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Nasolacrimal Duct Obstruction (Infants)

  

Epiphora indicating blocked nasolacrimal duct in babies- These children have a history of watery eye since birth with some discharge.

The discharge only responds to antibiotics whilst it is being administered but the infection will return immediately when treatment ceases. Repeated courses of antibiotics is not recommended and parents should be educated to an understanding that in 90% of cases this problem will resolve spontaneously by 18 months old.

Massage over the lacrimal sac is believed to help but there is no published evidence. Cleaning the eye regularly with salty water is recommended and pushing on the sac to release the pus will decrease the frequency washing is required. A small amount of Vaseline applied to the lower eyelid can waterproof the skin to prevent lower eyelid soreness.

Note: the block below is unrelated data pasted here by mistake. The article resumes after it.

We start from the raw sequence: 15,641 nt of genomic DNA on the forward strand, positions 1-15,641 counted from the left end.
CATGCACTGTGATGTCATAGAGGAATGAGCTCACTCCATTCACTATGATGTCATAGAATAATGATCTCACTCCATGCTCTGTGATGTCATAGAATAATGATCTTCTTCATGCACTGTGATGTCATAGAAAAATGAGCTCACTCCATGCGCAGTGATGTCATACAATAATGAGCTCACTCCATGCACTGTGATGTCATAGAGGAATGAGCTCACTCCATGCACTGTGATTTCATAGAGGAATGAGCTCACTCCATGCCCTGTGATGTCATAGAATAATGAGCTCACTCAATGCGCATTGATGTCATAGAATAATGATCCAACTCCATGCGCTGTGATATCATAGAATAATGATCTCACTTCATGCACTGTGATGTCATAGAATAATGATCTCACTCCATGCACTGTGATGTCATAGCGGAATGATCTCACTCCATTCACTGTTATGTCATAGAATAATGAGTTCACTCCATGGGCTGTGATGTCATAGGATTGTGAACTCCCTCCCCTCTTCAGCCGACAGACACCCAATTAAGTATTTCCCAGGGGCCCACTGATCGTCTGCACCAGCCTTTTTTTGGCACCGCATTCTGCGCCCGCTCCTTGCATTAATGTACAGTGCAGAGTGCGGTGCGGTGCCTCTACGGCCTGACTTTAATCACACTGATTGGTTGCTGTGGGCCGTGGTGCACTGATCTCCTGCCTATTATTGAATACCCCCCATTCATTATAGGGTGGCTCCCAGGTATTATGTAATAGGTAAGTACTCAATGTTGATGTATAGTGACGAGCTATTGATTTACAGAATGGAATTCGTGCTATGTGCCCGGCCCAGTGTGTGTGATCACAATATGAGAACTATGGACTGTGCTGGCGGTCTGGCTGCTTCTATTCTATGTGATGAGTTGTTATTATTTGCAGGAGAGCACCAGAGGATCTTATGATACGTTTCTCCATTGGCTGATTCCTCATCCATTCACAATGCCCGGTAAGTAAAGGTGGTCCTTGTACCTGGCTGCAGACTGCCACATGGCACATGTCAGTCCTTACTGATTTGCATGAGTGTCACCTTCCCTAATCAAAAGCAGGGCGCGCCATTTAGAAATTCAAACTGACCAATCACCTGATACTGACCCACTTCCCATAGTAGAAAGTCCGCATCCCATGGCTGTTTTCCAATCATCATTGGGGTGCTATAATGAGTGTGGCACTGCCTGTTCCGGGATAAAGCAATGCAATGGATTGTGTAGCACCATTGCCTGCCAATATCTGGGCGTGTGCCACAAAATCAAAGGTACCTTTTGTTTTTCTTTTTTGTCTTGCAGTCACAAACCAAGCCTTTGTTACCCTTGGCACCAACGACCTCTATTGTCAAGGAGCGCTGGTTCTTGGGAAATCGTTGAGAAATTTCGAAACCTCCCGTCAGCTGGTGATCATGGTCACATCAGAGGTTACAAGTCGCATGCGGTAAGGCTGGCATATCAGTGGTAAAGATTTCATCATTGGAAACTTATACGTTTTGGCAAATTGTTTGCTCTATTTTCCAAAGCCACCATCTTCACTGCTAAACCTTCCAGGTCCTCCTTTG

Referral is recommended at 15 months old as this gives time to put the child on the waiting list and perform the operation at the optimum time of 18 months.

The treatment window is narrow and children left until after 2 years old have a decreased prognosis with a simple syringing and probing.

Late referrals require nasolacrimal intubation, a longer GA and a second GA sometimes to remove the tube. They are also more likely to require a 3rd procedure.

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